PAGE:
Citizens Union Bank, Scituate
As noted in 1878:
“There has been a bank in the town of Scituate for a long period of time. It was formerly known as the Citizens’ Union Bank, but now changed to the Scituate National Bank. This bank was organized in the year 1832, with Josiah Wescott, President, and David H. Braman, Cashier. The present officers are: Richard A. Atwood, President; and Allen Hubbard, Cashier, who has filled this responsible position since 1857… The National Bank of Scituate was organized in accordance with congressional enactment, in the year 1865, and since that time has formed one of the leading auxiliaries to the business interests of the town.
“On the night of March 25, 1865, the bank was burglarized. Four men, after a vain attempt to gain access to the safe, repaired to the residence of the present cashier, and after gagging and binding his wife and little son, compelled him, at the point of revolver and knife, to accompany them to the bank, and demanded that he should unlock the safe and pass over to them its contents. Intimidated by their threats, and fearing for the safety of his little family, he reluctantly yielded to their nefarious demands. The loss amounted to $12,000 cash, together with a large collection of valuable papers. The papers, however, were subsequently returned by express, addressed to the registrar of deeds, in Providence. No portion of the money was ever recovered, nor the perpetrators of so daring a robbery brought to justice, although a liberal reward was offered for their apprehension. This misfortune, however, affected in no way its solvency, and now, as in the past, it forms one of the leading business institutions of the town, and under the management of its present officials, who are reliable and energetic men, it is doing a large, profitable and safe business.” – History of the State of Rhode Island with Illustrations. Philadelphia: Hoag, Wade & Co, 1878.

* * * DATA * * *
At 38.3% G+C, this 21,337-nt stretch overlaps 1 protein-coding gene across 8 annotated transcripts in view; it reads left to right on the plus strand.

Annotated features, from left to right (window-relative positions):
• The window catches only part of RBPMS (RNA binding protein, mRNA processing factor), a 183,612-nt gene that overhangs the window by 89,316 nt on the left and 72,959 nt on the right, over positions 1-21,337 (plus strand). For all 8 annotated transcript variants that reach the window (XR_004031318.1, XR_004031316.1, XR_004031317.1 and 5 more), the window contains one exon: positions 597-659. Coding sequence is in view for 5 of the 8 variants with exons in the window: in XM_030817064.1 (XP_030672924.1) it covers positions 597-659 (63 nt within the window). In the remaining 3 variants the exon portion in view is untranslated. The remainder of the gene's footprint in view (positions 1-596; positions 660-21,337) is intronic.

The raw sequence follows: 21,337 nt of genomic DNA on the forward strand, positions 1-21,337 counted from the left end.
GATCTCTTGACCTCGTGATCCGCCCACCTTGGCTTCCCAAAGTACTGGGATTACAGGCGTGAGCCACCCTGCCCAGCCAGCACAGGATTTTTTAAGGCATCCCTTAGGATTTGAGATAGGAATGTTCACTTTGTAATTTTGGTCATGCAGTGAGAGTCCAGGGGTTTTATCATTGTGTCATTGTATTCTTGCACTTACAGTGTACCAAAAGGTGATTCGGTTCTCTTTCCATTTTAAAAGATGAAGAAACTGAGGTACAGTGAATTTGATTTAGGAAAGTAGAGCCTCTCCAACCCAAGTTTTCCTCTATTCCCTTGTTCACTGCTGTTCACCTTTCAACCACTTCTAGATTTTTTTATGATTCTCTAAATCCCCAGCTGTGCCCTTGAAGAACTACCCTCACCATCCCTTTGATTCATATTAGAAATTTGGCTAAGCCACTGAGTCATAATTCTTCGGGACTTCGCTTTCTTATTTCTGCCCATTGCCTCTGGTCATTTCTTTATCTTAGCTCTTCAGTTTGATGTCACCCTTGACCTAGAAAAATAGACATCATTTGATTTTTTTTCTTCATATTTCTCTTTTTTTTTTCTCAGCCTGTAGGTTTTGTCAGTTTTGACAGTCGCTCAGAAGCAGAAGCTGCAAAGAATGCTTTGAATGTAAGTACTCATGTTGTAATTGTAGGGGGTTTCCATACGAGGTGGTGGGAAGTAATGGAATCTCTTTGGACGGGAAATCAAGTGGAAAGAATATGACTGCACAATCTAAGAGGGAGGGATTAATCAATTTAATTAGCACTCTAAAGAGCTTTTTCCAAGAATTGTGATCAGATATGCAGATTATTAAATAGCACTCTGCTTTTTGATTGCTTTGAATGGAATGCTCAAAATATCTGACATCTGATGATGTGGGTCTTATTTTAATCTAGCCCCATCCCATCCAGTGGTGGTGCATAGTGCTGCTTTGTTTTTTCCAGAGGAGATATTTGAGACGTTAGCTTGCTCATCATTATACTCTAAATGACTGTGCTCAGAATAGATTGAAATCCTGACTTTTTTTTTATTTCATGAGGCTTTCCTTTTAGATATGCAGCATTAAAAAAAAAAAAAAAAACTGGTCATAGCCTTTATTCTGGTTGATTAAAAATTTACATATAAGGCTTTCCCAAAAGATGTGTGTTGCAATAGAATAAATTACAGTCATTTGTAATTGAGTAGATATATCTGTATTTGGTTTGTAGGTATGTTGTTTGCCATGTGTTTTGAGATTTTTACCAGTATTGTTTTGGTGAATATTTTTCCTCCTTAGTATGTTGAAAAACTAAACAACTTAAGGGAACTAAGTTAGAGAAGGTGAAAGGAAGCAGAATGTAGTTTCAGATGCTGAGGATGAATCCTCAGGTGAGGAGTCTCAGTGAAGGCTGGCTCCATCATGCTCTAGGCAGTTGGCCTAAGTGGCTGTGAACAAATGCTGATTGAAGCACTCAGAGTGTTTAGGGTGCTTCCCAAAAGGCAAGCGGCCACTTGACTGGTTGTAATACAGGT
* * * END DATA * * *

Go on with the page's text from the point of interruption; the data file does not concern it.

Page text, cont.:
According to The History of Scituate, R.I., the bank was organized with a capital stock of $50,000, consisting of 1,000 shares of $50 each. The charter was amended in June, 1835, to increase the number of shares to 2,000 and to decrease the par value to $25 per.
Regarding the 1865 robbery, the local press noted:
“Of the money abstracted, $3,000 was in bills of the Old Citizens’ Union Bank, which had been redeemed by the Scituate Nation Bank, and being within a very few dollars of the outstanding circulation of the Citizens’ Union Bank, the public are cautioned against receiving bills of the latter named bank, as they will not be redeemed, unless satisfactory proof is given that they are not a portion of those which were stolen.” – “Daring Bank Robbery in Scituate,” The Providence Evening Press, March 25, 1868.
Citizens Union became the Scituate National Bank on September 7, 1865 and was given charter #1552. Only three national banknotes are known to exist today. The institution was located at what is now 138 Danielson Pike, at the corner of Rt. 116.
The bank closed on January 11, 1888.